Time to shake up your holiday cookie roster? How about a batch of Austrian Husarenkrapferl cookies? This gorgeous almond shortbread, dusted with icing sugar and finished off with a dollop of jam, will be the talk of the dessert table.
OK people the holidays, less then a month away! Have you started your preps, like for anything, yet? I have not except for a little cookie dabbling in the kitchen. This year I am serving up some Husarenkrapferl cookies and I am so very proud to include them in a Canadian Cookie Collaboration!
The Punschtorte is a classic Austrian cake with a big boozy punch! A thin cake sandwiches a rum punch filling, and finished off with a thick pink fondant icing.
No one knows for sure the origins of this Punschtorte cake but it may have been introduced to Vienna in the Middle Ages by the Ottoman armies some time during the 17th century. The components include cake crumbs, chocolate, rum, apricot jam, citrus juices. It is a kick-ass cake! Individual pastries are known as Punschkrapfen.
Want to surprise guests with a new kind of cold salad? Then try this Spätzle Salad, a special egg noodle, served with fresh veggies, bacon, cheese and a light dressing.
My new food obsession is spätzle (or spaetzel)! I consumed large amounts of it during my summer vacation in Austria and Hungary. What are they? Well they are like a cross between dumplings and soft egg noodles. You will find them in almost every plate served to you in Central European countries. Spätzle means “little sparrow”. Almost all countries have the same spelling, yet in Hungary they are usually called nokedli. After reading this post you will be able to prepare your own delicious cold spätzle salad which will be a hit at your next pot-luck party.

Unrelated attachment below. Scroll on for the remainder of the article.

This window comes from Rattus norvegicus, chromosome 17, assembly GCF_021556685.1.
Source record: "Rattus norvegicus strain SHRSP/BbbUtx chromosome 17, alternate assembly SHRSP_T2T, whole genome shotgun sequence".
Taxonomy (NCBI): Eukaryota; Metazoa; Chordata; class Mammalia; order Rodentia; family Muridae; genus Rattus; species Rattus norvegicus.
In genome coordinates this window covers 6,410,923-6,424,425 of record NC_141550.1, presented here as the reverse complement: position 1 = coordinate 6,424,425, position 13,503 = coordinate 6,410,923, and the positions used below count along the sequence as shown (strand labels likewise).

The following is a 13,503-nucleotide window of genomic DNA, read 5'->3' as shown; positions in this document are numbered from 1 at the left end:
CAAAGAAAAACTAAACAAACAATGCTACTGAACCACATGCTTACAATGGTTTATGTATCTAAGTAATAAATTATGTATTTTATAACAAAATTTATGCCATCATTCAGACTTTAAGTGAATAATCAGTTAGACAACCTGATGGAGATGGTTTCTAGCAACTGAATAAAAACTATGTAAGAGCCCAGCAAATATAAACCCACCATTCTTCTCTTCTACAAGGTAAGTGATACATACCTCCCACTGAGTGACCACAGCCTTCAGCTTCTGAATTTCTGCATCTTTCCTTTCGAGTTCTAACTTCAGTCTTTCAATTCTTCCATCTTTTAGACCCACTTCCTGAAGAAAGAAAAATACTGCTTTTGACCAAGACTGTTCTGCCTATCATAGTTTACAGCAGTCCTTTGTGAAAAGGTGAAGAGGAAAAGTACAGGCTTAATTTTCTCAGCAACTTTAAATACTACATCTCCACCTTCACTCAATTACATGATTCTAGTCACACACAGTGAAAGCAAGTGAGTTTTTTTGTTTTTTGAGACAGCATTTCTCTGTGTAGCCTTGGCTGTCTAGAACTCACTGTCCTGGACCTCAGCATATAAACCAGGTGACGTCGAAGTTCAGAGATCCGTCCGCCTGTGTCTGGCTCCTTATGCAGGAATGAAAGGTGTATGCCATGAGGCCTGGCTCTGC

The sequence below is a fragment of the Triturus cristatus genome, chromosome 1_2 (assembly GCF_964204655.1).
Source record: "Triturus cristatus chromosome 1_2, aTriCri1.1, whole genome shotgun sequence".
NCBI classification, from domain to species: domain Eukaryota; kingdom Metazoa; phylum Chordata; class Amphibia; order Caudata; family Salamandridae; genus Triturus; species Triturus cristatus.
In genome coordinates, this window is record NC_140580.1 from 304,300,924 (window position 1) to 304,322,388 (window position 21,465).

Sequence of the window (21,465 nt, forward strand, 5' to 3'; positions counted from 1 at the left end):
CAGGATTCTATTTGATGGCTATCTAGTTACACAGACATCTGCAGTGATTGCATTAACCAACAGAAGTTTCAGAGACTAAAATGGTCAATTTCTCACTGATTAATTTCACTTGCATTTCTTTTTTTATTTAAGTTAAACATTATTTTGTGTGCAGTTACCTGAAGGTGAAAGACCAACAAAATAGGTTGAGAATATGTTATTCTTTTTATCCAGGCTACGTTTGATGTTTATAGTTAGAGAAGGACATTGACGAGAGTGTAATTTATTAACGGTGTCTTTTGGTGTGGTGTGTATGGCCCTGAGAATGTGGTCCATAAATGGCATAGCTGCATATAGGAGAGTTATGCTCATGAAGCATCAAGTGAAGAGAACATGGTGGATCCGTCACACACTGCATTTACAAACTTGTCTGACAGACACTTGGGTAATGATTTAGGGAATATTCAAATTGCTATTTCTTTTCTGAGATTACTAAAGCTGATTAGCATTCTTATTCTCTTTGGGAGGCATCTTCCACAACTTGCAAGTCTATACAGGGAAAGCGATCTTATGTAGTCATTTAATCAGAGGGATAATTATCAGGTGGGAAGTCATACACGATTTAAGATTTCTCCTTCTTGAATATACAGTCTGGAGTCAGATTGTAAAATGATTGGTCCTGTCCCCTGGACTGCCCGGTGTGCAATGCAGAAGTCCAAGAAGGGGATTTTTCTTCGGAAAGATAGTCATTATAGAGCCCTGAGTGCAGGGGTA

And finally, a bonus at the end of the post with a few pics from my summer vacation! 🙂
Actually do not imagine that at all, it would be really scary!
But just wanted to let you know I will be away for the next couple of weeks as I head off on holiday to Austria and Budapest! I am so excited!
You will get a very special new post on June 14th 2016 so keep an eye out for that. And I will be back at the end of the month with my contribution for Food ‘n Flix (which I am hosting so join us) with the movie ‘I Am Love’.
Although mostly associated with Christmas, you can enjoy these delicate crescent shaped Austrian Vanillekipferl cookies year round.
It’s time for the MENA (Middle Eastern & North African) Cooking Group. This monthly group has for goal to help us discover the culture and cuisine of the countries found in these parts of the world. For the month of January we did things a little different: we were asked to choose a traditional cookie from our culture. I made Austrian Vanillekipferl cookies, in honor of a big part of my cultural background but mostly in honor of my Austrian dad who is currently recovering from a successful heart surgery.